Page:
The photo shows Sakhr El Matri inspecting humanitarian aid supplies before they are put in a plane and sent to Pakistan’s flood victims. El Matri is the son-in-law of Tunisian president Zine el Abidine Ben Ali.
But, the independent Tunisian blog Nawaat noticed that the photo appears to be Photoshopped. If you zoom into the photo, you can see the arm of the man in blue, who appears to be closer to the camera than El Matri, is cut off by El Matri. (See a Google Translate of Nawaat’s analysis of the photo here.) The man in blue’s arm being cut off suggested a cut-and-paste of El Matri into the photo, Nawaat wrote. Also, the photo had some weird shadowing issues and light exposure.
According to Global Voices, this is just the most recent case of fake information that Tunisia’s bloggers and “citizen media” have spotted in mainstream media. Reporters without Borders noted in its March report that Tunisia has high Internet censorship and filtering, but that Tunisia’s blogging community is very active.
“The fact that the doctored images were outed online clearly reached the editors of the newspapers because the photos were promptly replaced soon after in the online version,” Global Voices wrote.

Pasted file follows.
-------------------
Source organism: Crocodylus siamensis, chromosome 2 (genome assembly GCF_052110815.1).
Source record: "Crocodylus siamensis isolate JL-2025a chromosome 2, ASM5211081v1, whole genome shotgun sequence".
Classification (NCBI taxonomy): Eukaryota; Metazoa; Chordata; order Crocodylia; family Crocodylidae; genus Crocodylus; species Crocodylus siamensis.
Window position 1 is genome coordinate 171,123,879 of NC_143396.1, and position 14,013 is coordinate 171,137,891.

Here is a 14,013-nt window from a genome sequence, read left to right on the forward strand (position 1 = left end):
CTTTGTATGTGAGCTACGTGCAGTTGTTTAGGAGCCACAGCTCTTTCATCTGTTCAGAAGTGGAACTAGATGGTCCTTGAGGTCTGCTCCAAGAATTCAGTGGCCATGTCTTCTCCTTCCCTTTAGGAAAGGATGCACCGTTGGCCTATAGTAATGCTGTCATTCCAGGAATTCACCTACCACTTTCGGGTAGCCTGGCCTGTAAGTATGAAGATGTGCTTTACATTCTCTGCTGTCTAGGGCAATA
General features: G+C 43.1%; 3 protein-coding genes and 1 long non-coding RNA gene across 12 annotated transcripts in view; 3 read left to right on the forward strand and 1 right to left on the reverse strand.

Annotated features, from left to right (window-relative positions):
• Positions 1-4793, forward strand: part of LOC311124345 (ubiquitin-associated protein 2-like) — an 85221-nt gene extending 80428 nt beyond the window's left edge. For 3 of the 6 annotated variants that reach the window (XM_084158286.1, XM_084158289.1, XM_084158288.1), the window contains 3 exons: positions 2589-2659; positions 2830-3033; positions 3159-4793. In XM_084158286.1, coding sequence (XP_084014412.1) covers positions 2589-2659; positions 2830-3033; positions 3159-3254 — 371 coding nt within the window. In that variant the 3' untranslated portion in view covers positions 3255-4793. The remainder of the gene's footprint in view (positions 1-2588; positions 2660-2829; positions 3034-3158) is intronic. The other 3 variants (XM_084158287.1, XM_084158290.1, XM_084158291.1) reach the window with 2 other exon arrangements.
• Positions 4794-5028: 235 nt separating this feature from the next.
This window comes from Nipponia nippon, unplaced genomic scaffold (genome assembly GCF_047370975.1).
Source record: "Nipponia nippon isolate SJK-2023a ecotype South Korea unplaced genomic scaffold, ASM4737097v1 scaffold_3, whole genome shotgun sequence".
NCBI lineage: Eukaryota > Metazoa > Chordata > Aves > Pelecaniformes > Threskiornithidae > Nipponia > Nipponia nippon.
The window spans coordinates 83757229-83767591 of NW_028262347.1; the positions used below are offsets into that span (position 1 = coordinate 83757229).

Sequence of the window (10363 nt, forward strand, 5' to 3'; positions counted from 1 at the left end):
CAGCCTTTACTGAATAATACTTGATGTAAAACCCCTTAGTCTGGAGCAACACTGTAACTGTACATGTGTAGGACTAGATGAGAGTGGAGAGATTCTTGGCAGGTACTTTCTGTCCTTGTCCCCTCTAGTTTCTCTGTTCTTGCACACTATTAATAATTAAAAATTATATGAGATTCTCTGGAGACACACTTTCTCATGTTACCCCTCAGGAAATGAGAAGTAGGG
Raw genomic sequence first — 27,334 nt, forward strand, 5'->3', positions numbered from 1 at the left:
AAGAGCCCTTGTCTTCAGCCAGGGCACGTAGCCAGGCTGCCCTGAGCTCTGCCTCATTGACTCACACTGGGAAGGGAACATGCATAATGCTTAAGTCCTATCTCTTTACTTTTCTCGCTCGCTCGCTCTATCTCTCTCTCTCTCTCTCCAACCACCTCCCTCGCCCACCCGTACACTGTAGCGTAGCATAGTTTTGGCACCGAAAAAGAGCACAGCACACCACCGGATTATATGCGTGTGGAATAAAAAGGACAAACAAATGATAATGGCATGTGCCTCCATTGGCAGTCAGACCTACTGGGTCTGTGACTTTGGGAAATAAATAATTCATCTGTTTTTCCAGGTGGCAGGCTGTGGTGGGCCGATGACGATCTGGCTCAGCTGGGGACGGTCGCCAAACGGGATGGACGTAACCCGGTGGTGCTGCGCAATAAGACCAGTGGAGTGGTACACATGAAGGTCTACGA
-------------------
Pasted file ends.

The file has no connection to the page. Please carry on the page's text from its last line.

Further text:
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Just two days later, on Aug 22, Nawaat reported that the photo was no longer available on either Le Temps or Assabah’s websites. And, neither of the sites posted corrections or updates explaining the photo’s removal.
Global Voices also highlighted that El Matri “is fully involved in the management of both newspapers.” El Matri is named on Le Temps’ website as prime minister, and Arab news site Menassat reported in May of 2009 when El-Matri bought a controlling share in the media company Dar al-Sabbah, which owns both newspapers.
iMediaEthics has written to Le Temps and Assabah and will update with any response.